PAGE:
Employee Benefits News examines legal developments that impact the employee benefits and executive compensation employers provide, including federal and state legislation, rules from federal...
By Ben Penn
Nov. 9 — Donald Trump’s victory leaves more questions than answers about how he will operate the Labor Department, but the lengthy list of workplace regulations finalized in the past year is now in jeopardy.
“Under the dead category you can put persuader and Fair Pay Safe Workplaces,” Christopher Wilkinson, a partner at Orrick Herrington & Sutcliffe in Washington, told Bloomberg BNA Nov. 9. Wilkinson was the DOL’s associate solicitor until 2015.
In that role, Wilkinson provided legal advice on the persuader rule, which expands disclosure requirements for employers that use advisers to help fight unionization drives, and on the Fair Pay and Safe Workplaces executive order. The order requires federal contractors to report labor violations.
Those regulations were on tenuous ground even before the election because judges have already issued preliminary injunctions to halt them. They could be more easily removed when the Republican president-elect takes power, Wilkinson said. Or Trump’s Justice Department may opt to drop its defense of the rules in court.
The future of the agency’s landmark overtime regulation, which takes effect Dec. 1, is far more complicated. The Wage and Hour Division’s ability to start enforcement before Trump takes office means employers that already began complying could be reluctant to undo salary adjustments in the event the regulation is repealed.
The rule, which doubles the salary level under which employees are entitled to overtime, is expected to make some 4.2 million workers eligible for time-and-a-half pay. It was one of the top priorities on President Barack Obama’s middle-class agenda, and critics are now re-energized in their attempts to provide employers with relief.
A federal judge will hear arguments at a hearing in Texas Nov. 16 on whether to issue a preliminary injunction freezing the rule before it can take effect. But failing that, Trump’s win still has business advocates considering whether to push for change through the appropriations process, Congressional Review Act or new rulemaking.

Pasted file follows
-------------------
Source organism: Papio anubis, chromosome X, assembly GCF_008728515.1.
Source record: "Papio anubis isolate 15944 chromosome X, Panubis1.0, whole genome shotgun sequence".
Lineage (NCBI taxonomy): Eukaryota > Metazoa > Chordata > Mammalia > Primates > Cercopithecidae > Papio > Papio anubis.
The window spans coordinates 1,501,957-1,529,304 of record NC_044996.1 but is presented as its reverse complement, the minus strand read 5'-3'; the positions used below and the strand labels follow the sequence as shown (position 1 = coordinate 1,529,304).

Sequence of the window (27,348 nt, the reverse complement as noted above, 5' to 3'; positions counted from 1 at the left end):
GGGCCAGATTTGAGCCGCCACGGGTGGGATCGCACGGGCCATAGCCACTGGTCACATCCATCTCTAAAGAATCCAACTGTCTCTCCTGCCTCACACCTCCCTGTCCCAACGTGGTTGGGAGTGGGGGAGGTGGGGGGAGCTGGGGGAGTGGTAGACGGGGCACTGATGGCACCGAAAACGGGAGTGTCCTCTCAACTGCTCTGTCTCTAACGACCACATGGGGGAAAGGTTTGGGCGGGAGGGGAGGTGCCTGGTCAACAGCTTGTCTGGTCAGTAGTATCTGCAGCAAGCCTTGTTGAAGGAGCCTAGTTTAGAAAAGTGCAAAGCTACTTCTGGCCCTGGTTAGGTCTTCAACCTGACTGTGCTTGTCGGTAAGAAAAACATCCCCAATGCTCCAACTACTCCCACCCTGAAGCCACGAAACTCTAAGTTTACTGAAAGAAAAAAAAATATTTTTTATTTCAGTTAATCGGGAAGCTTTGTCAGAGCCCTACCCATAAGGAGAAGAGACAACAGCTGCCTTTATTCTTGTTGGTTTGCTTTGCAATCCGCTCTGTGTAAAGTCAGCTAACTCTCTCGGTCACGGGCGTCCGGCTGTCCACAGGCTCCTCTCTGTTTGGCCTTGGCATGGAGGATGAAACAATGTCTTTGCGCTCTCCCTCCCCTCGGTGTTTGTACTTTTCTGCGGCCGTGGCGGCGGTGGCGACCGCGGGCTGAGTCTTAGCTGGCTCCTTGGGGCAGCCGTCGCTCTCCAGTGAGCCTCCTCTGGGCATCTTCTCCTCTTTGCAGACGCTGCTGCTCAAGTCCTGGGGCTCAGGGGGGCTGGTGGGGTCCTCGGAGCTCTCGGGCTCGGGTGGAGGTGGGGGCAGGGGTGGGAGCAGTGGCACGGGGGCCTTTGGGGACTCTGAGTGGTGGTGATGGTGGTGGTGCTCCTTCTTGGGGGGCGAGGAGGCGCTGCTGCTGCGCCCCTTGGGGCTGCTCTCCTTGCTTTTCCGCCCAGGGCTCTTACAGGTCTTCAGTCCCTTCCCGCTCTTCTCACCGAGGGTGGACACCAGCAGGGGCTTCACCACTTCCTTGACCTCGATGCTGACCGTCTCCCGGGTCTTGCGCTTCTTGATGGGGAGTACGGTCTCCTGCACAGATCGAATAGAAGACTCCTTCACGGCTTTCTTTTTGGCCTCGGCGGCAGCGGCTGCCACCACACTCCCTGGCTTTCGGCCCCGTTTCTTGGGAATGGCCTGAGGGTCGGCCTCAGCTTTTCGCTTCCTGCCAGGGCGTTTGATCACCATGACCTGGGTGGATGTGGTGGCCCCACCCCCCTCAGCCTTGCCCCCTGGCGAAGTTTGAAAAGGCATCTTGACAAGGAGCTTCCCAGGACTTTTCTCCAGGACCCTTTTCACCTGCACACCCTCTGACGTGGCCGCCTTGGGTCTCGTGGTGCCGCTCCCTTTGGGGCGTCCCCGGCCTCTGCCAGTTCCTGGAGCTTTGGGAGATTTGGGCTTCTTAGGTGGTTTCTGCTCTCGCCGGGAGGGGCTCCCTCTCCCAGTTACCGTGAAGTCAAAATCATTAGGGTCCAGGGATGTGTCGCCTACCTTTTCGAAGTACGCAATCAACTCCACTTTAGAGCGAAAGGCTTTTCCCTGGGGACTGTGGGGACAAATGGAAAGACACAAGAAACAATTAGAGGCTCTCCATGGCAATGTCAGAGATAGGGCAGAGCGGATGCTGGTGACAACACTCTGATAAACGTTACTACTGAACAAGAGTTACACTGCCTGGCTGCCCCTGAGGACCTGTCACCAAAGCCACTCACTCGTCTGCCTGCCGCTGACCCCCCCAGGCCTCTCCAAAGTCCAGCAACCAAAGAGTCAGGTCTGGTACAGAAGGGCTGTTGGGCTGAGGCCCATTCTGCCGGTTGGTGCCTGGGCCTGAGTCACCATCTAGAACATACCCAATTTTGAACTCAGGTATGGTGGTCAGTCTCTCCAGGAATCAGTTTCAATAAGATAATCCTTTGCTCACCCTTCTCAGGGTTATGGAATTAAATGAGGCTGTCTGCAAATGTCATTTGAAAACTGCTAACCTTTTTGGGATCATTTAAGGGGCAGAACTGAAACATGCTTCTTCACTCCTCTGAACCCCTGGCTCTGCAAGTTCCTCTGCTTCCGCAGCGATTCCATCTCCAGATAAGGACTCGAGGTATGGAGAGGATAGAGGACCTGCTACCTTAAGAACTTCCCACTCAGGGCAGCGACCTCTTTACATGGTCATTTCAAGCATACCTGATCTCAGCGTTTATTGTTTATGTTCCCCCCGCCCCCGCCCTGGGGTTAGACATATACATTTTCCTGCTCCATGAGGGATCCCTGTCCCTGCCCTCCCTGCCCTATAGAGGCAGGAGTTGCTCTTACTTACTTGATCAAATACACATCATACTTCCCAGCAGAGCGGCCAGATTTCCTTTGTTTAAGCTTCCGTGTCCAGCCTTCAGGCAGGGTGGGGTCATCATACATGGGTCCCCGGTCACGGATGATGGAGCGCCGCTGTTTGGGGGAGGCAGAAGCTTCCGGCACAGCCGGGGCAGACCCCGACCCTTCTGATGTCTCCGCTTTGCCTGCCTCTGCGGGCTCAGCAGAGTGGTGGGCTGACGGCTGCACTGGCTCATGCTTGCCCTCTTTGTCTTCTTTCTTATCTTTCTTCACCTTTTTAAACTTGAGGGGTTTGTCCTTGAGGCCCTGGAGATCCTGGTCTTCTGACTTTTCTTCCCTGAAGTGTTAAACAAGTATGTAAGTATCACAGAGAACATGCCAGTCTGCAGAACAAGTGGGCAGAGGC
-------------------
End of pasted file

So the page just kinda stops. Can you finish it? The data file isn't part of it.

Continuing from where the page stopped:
“It’s a real challenge because our members are complying with the law, and it goes into effect well before President Trump takes office. It’s a real head scratcher,” Matthew Haller, senior vice president for communications and public affairs at the International Franchise Association, told Bloomberg BNA Nov. 9. “The inclination is that Trump is going to throw it out, but you still have to comply.”
“I don’t know any employer who wants to go back to their employees and say ‘just kidding,’” Haller said.
The Obama administration wanted to ensure that the rule would begin applying before a new president assumes office.
“That’s the intent of doing it the way they did it—the very fact that you would have to tell 4.2 million Americans who are getting overtime that they are now no longer eligible for overtime,” Wilkinson said. “That was the goal.”
Lobbyists for retailers will be asking the Trump transition team to at the very least remove the provision of the rule that indexes the salary threshold every three years with inflation.
The president-elect has called for repealing many Obama administration regulations but hasn’t said if overtime would be included. Even if Trump does try to remove the rule entirely, the process isn’t as simple as the campaign rhetoric might suggest.